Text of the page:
asked Her Majesty’s Government:
What measures they are supporting or proposing with respect to elephants and the ivory trade at the meeting of the Convention on International Trade in Endangered Species of Wild Fauna and Flora (CITES) taking place from 3 to 15 June.
My Lords, the United Kingdom takes a keen interest in elephant conservation. We very much hope that the African nations themselves can agree on how to proceed in a manner that they feel best protects the African elephant, but we stand ready, along with our colleagues in the EU, to offer them assistance in their deliberations, should they ask for it.
My Lords, given that last year saw the highest number of confiscations in the illegal ivory trade since the ban was introduced in 1989, will my noble friend seriously consider a 20-year moratorium in the trade, not only to allow elephant populations to recover, but so that we can introduce a monitoring system of the legal trade in stockpiled ivory, on whose back the illegal trade in ivory has grown and prospered?
My Lords, as I hope was implied by my Answer, it is the view of the European Union, including the United Kingdom, that this decision is best arrived at by the African nations. It is quite clear that there is a split between two groups. As we speak, this matter is being discussed in The Hague, as is indicated by the dates in the Question. We stand by, and indeed are helping to facilitate, discussions between the groups of African nations so that a solution can be arrived at.
There is only one approved trading nation, and that is Japan, so the trade is not widespread. Japan has been effectively monitored, and so far it has satisfactorily maintained the requirements of that monitoring.
My Lords, what is the present position in northern Botswana, where recently there have been far too many elephants, causing hundreds of square miles of devastation? If that is still the position, is anything being done to accommodate Botswana’s need by allowing that country to increase its cull of elephants, or perhaps to assist it with a programme of translocation?
My Lords, the noble Lord is quite right. Of the countries in the groupings, Botswana, Namibia, South Africa and Zimbabwe currently have an elephant population two or three times larger than when they were downsized to Appendix II of CITES, simply because of the success of the original ban under Appendix I. I understand that there is no large-scale culling at present, although selective culling is in place. That is how the stockpile has been created, along with seizures from the illegal trade. These issues are currently being discussed in The Hague by the Convention on International Trade in Endangered Species. The European Union is helping to facilitate discussions between the two blocs of African states, and we hope that a solution can be arrived at during today’s sitting of the committee.
My Lords, there is no evidence of that. Japan is the only trading nation—there is an application from China, but it has not been looked at yet because the country applied too late—and it has met all the requirements placed on it when it bought the second block of ivory, consisting of 60 tonnes in three tranches, which I understand was agreed in 2002. There is an agreement not to re-export. Japan has compulsory trade controls over the raw ivory, a comprehensive and demonstrably effective reporting and enforcement system for the worked ivory—that is, the products it makes—and the registering and licensing of all imports. Those who have looked at the monitoring of the situation have been satisfied that Japan has kept strictly to those requirements, hence the fact that the blocks of ivory have been allowed to be sold to them. We are satisfied with the monitoring that has occurred.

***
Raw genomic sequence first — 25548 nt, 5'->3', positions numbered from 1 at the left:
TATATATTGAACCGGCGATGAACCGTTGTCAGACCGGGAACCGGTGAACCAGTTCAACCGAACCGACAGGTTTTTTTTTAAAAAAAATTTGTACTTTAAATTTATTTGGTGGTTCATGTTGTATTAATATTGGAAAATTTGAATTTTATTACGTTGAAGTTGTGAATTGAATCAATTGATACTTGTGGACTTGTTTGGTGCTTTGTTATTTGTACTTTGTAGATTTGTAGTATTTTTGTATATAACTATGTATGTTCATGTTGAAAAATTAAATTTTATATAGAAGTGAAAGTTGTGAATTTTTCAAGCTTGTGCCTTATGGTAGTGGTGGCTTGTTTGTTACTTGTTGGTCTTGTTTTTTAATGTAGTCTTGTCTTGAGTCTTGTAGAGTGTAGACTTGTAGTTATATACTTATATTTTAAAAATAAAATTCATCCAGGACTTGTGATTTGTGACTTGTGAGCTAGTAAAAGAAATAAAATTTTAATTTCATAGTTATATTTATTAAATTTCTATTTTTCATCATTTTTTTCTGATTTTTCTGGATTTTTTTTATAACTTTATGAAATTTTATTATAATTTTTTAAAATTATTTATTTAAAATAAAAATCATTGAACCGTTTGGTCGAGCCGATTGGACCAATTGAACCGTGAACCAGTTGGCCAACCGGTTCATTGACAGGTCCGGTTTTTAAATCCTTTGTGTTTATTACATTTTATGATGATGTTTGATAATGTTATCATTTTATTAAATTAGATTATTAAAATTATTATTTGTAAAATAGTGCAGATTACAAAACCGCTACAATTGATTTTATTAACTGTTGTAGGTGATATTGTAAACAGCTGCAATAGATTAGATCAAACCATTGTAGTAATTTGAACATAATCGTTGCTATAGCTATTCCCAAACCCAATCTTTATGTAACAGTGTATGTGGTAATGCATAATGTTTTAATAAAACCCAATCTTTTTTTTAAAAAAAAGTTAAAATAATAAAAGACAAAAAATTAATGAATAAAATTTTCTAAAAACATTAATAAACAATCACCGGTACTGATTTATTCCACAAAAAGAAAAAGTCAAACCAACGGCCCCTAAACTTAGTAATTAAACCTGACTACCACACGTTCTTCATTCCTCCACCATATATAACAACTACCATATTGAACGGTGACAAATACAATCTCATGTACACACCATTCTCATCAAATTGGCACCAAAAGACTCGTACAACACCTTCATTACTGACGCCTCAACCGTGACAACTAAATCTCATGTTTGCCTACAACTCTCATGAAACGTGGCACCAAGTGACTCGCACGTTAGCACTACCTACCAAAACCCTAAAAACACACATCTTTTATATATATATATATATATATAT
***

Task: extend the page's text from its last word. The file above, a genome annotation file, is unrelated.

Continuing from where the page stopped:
My Lords, I am not quite sure how to answer that. I was talking to Defra officials in Brussels less than an hour ago about the current position. The committee was then meeting. We are desperate to ensure that there is an African solution to this problem—not an NGO solution, but an African one that they are satisfied with. There are grounds for a compromise between those who want a complete long-term ban and those who want trade that would both protect the African elephant and maintain the trade for those who want it. However, it is up to the African nations themselves to reach that compromise: we do not want the ex-colonial powers being seen to force it on them.
My Lords, last week, there was an informative meeting of the Parliamentary and Scientific Committee on elephants and their survival over the next 100 years. Elephant management is critical to the future of elephant populations. As the Minister indicated, that includes culling and the appropriate deletion of certain elephant families. That is a decision that must be taken by individual countries. If culling becomes an accepted policy for elephant control and management, will the British Government support that?
My Lords, obviously, we want effective management and to ensure that there is no illegal trade or illegal killing of elephants. Where culling can be justified because of increases in the population, and where the poachers’ goods have been seized—the stockpile is made up of ivory from elephants which have died naturally, as well as seized goods—we would endeavour to support that, but we want to ensure that this is an African solution, which we will support.
My Lords, yes, there are other African solutions on the table, proposing different figures. We are seeking to achieve a satisfactory compromise that everyone can work to; that can be maintained legally and monitored so that it is transparent; that protects the elephant; and, above all, that is a solution that the African states themselves can agree on. There is not one easy fix for this. I understand that three proposals are on the table this afternoon, and we hope that one of them can be agreed on by everybody concerned.